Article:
I must be a bigger fuddy-duddy than I thought because I’m finding the rich-and-famous lifestyles of many religious scholars quite scandalous.
On 8 April 1980, Muhammad Baqir al-Sadr was executed. His execution aroused no criticism from the West against the Iraqi regime, however, because Sadr had openly supported the Ayatollah Khomeini's regime in Iran and because the West was distracted by the turbulence in Iran that followed the revolution. Governments both in the West and in the region were concerned that the Iranian revolution would be “exported,” and they set about eliminating that threat. When Ayatollah Khomeini called upon Muslims in Iraq to follow the example of the Iranian people and rise up against the corrupt secular Baʿthist socialist regime, they interpreted it as the first step in the spread of Islamic radicalism that would eventually lead to the destabilization of the whole region.
Not since Ibn-Khaldun's al-Muqaddima in the fourteen century did any Muslim scholar make a significant contribution to the understanding of the historical process. The late Muhammad Baqir al-Sadr from Iraq made a serious effort in giving his vision on the development of the history. His interpretations of history can be considered as part of his effort to prove that Islam, through the ulama (jurists) of the traditional religious schools, is still capable of contributing to the advancement of knowledge and resolution of problems facing man in this temporal world.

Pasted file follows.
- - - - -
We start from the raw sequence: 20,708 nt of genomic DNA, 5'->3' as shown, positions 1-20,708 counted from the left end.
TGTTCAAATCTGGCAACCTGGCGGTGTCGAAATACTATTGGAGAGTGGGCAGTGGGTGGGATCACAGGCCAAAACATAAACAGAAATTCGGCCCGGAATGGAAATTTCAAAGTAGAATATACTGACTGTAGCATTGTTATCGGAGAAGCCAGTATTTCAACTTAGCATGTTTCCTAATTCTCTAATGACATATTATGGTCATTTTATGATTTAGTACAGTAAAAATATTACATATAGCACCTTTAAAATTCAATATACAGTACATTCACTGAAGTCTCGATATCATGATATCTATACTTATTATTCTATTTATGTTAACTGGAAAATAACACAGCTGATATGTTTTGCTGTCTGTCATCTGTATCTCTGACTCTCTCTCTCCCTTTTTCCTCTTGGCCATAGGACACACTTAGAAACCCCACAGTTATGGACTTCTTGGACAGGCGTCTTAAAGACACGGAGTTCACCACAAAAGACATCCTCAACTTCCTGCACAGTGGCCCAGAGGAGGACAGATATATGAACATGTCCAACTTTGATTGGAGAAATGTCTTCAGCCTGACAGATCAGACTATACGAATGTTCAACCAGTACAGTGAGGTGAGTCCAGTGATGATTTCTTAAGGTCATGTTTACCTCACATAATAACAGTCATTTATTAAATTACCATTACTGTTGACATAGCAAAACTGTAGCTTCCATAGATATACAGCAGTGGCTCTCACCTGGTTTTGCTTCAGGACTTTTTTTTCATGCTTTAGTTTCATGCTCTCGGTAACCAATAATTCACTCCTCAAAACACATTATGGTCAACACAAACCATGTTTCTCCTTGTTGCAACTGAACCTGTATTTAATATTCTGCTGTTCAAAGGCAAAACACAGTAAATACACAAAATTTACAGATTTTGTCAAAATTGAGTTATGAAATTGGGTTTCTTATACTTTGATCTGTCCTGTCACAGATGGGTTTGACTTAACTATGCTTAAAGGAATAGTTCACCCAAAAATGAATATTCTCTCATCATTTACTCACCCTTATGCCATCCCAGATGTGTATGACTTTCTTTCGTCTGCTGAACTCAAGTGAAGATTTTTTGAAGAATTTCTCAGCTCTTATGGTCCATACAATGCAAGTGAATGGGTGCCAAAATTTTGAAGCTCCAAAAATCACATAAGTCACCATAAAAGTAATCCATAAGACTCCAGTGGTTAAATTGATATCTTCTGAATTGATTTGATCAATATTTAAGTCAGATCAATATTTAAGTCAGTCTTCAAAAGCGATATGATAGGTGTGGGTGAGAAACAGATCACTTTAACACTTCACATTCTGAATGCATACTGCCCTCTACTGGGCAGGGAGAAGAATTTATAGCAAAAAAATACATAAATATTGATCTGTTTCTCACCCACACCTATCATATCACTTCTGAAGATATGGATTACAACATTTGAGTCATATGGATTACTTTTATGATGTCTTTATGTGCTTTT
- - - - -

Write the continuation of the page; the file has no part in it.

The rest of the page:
The economy of the Islamic State, according to Sadr, is divided between that of the individual as the vicar of God (khalifah), and the ruler as the witness (shahid) who presides over the application of the laws of God. The economic structure of the Islamic State thus consist of private property and public property. However, one should not think that the economic structure of the Islamic State is some sort of combination of capitalism and socialism. Sadr strongly rejects this misconception.
The major theme of the dissertation is to expound on the political thought of the religious activist from Iraq, the late Muhammad Baqir al-Sadr. The study is divided into three parts. The first is designed to introduce Sadr to the readers. The emphasis was given to Sadr's political activism from 1958 when he participated in the formation of the first Shia political party, Islamic Da'wa, to his violent death by the Ba'thist regime in Baghdad in 1980. The second part aims at setting the parameters of the definition of the political theory in order to help underpin Sadr's political thought and evaluate its merits. Finally, the main part of the dissertation is the third chapter in which Sadr's political thought is systematically and thoroughly analyzed. Sadr's major political concepts about man, society and the state are introduced, his interpretation of the historical process is scrutinized, and his political program in ending social contradictions is examined.1
The great Islamic revolution of 1920 led by the `Ulama’ in Iraq became known as the `Revolution of 1920' as it took place on the 30th of June 1920, and as most of those who wrote of it dated their articles and the events of the revolution according to the Christian calendar.